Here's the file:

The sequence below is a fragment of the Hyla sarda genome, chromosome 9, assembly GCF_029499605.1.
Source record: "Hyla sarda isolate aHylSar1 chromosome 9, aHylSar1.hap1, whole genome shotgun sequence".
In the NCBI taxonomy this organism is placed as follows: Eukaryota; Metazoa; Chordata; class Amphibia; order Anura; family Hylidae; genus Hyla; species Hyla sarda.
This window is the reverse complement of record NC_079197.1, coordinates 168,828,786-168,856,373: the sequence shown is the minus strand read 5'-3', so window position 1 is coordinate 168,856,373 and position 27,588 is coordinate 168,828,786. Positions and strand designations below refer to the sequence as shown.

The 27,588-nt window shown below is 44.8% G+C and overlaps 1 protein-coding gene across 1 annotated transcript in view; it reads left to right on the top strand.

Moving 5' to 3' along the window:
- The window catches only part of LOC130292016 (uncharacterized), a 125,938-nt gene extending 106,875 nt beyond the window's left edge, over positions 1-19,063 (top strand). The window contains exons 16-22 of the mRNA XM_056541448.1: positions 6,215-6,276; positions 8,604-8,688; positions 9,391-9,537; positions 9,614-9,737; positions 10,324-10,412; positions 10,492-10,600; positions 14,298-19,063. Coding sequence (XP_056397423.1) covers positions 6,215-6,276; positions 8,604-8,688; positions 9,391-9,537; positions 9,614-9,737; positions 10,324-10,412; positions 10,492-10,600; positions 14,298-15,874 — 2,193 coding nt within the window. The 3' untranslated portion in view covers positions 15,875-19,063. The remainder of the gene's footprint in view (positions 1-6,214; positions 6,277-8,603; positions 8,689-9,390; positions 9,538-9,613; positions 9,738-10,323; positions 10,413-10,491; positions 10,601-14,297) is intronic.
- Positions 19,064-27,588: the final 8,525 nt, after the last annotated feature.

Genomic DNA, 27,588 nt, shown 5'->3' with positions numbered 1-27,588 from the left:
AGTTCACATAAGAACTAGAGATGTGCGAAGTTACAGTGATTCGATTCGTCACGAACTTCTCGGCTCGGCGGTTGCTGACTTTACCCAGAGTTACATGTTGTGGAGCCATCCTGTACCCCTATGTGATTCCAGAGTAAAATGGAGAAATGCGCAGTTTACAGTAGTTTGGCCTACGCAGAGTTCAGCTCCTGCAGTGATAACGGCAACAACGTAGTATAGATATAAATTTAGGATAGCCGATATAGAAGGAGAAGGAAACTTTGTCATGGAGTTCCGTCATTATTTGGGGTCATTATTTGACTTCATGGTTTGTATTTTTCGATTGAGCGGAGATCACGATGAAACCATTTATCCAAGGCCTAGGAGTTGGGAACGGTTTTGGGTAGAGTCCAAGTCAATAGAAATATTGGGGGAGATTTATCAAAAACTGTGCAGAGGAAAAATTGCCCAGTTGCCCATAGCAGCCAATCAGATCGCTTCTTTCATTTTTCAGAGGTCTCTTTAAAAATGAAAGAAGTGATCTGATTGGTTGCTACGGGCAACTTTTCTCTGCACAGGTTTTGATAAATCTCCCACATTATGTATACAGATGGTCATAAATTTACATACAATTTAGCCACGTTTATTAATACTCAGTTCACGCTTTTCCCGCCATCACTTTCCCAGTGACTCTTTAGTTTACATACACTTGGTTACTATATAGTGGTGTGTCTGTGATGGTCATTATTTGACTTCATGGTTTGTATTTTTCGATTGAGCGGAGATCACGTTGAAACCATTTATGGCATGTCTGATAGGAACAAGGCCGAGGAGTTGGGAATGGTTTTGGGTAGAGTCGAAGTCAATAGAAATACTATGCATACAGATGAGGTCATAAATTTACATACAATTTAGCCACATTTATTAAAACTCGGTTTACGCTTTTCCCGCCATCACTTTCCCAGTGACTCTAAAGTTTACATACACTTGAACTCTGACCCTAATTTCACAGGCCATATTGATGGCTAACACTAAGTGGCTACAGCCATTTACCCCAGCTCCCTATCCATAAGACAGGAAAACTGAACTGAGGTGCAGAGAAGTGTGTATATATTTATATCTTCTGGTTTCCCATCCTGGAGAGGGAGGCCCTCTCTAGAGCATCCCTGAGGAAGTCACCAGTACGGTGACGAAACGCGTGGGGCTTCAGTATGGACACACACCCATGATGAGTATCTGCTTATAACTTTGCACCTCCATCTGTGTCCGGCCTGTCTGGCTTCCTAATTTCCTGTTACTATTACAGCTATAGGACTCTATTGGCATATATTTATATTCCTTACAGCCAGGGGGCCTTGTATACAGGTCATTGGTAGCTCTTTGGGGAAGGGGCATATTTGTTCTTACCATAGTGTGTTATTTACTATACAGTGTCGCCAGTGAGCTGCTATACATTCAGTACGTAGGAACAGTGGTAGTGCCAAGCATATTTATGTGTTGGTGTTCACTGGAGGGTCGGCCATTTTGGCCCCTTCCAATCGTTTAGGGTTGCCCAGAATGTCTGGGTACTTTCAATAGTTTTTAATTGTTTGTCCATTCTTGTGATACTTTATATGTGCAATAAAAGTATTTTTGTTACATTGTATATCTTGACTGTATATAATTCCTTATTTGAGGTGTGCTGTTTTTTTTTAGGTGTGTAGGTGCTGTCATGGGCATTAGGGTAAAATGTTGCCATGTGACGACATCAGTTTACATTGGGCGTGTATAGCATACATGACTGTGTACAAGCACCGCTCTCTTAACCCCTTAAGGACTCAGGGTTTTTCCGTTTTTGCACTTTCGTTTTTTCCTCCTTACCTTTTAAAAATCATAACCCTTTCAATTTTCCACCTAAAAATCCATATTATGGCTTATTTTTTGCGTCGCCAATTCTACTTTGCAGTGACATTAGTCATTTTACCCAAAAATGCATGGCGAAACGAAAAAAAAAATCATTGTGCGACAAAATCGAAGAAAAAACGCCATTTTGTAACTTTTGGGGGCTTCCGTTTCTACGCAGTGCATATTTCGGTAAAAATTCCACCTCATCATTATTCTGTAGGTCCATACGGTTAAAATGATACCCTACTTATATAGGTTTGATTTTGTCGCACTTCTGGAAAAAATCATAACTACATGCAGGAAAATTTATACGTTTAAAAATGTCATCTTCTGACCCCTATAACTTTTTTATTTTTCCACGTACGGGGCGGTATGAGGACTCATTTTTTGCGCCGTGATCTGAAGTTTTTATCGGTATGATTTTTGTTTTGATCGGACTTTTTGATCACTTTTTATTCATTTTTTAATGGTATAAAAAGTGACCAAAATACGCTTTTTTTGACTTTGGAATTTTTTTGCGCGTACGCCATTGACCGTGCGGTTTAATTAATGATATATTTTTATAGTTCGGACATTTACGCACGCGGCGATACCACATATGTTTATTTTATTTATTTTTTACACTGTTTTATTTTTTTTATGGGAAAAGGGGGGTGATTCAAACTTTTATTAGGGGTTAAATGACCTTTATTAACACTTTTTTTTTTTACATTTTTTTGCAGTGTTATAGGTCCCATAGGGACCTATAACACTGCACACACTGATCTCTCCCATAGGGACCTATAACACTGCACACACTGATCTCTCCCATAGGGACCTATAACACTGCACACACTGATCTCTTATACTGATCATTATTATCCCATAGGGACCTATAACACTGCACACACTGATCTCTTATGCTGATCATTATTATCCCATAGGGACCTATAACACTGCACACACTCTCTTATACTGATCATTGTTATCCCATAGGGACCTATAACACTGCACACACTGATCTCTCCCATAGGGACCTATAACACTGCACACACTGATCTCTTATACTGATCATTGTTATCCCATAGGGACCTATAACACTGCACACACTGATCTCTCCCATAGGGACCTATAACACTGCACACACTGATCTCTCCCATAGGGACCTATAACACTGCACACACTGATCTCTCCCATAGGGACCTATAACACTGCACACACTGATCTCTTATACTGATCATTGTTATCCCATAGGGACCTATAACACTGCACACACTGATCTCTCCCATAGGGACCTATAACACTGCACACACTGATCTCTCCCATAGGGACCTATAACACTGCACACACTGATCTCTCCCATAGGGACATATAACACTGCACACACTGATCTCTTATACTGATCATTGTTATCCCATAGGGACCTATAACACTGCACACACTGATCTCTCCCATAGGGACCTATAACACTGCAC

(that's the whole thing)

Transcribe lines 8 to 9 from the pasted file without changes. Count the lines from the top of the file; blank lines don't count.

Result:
- Positions 19,064-27,588: the final 8,525 nt, after the last annotated feature.

Genomic DNA, 27,588 nt, shown 5'->3' with positions numbered 1-27,588 from the left: